April issue 2017
Movie Review: Space Between Us
What if the space between you and your loved ones is around 33.9 million miles? And that too, at the closest approach. That’s the space between Gardner Elliot (Asa Butterfield) and the father he never met and whose identity he does not know, and the distance between the girl he has met online and taken a shine to. All this in the film, The Space Between Us. Elliot is the first human-Martian to be born on the red planet. His mother, a single woman, and an exceptionally vibrant astronaut is part of a team of scientists on a four-year colonising mission in Mars. She leaves Earth not realising she is pregnant. Elliot’s entire gestation takes place during travel in space, and she gives birth to him immediately after arrival at the Mars space station — dying shortly thereafter due to various complications caused by atmospheric anomalies.
Mars’ low gravity also impacts Elliot’s entire physiology. He has an enlarged heart and bones too brittle to survive Earth’s gravity. Fear of a public backlash because of the inherent danger for a pregnant woman travelling in space — and the agency’s having missed it — and thereby losing the space agency’s funding, NASA and head of the space prgrogramme, Nathanial Shepard (Gary Oldman) decide to hide Elliot’s existence.
Fast-forward 16 years: Elliot grows up in isolation, surrounded by teams of busy astronauts and scientists who, unlike him, have the freedom to return to Earth. Except for his physical limitations, Elliot is a regular, politely rebellious teenager, yearning to experience the wonders of Earth and, more importantly, to find his father and meet Tulsa (Britt Robertson) — a high school street smart teenager from Colorado — and also a misfit — with whom he has secretly established an online friendship, disguising his origins.
Eventually, he convinces his protective space guardian, astronaut Kendra (Carla Gugino), to become his enabler and help him overcome various obstacles that prevent him from voyaging to Earth. On arrival there, however, Elliot experiences the weight of the Earth’s atmosphere and is again kept restricted by NASA to monitor any signs of deteriorating health. Sensing he has very little time, Elliot escapes to meet Tulsa, only to be slapped at first greeting for being incommunicado while travelling — unaware he had journeyed between planets to see her.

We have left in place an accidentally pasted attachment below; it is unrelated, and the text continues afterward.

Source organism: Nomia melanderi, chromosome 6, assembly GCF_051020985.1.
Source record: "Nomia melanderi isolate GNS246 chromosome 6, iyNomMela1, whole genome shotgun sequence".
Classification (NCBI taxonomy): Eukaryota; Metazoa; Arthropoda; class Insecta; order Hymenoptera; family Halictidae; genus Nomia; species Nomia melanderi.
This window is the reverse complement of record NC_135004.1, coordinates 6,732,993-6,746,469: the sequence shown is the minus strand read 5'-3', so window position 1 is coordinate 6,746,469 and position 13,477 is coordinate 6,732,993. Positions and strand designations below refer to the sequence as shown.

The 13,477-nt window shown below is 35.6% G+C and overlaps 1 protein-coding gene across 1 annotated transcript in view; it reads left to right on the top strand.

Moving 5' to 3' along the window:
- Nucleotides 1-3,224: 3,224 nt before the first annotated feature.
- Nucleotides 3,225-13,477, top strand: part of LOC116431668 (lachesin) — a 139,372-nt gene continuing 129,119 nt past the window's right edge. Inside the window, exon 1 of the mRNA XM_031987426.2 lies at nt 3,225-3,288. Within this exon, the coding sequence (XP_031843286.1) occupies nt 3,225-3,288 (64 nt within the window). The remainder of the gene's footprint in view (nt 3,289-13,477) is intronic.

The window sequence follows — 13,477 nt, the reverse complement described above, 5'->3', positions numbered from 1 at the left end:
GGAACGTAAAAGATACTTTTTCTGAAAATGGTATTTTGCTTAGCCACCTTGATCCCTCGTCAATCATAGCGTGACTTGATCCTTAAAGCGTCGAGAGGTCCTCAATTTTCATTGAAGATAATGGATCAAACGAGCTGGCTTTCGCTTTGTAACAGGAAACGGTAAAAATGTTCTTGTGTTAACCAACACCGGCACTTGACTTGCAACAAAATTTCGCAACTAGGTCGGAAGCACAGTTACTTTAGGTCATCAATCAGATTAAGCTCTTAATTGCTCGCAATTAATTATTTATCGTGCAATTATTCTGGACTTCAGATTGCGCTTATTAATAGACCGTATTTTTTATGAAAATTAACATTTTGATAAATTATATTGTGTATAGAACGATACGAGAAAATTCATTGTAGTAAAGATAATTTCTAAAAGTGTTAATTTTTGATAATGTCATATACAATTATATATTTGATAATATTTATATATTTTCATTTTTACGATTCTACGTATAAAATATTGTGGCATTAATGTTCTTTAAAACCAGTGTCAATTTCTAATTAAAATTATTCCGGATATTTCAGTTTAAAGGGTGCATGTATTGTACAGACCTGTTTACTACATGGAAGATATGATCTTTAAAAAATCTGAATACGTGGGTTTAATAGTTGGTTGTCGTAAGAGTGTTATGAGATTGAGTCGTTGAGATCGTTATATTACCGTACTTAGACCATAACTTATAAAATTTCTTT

Elliot encounters a few more hiccups in their friendship when he tries to confide to her that he is actually a man from Mars. It takes NASA authorities, Shepard and Kendra, at Elliot’s heels, to convince Tulsa of the truth, and thereafter both strike out on their own to locate Elliot’s father. Unfortunately, from here on the film becomes a bit lacklustre — even as romance blossoms between the runaway duo crossing state lines. And the audience gets to experience some vivid landscapes and nuances of human nature through Elliot’s eyes.
What was an unusual concept and storyline devolves into a teenage love story for YA. All in all, a straightforward coming-of-age film in which the filmmakers try teenage romance and a sci-fi frontier, after having tried time travel, ghosts and the supernatural, vampirism and under the sea. Now, Mars.
The writer is a documentary filmmaker and activist. She is working with the Newsline as editorial assistant.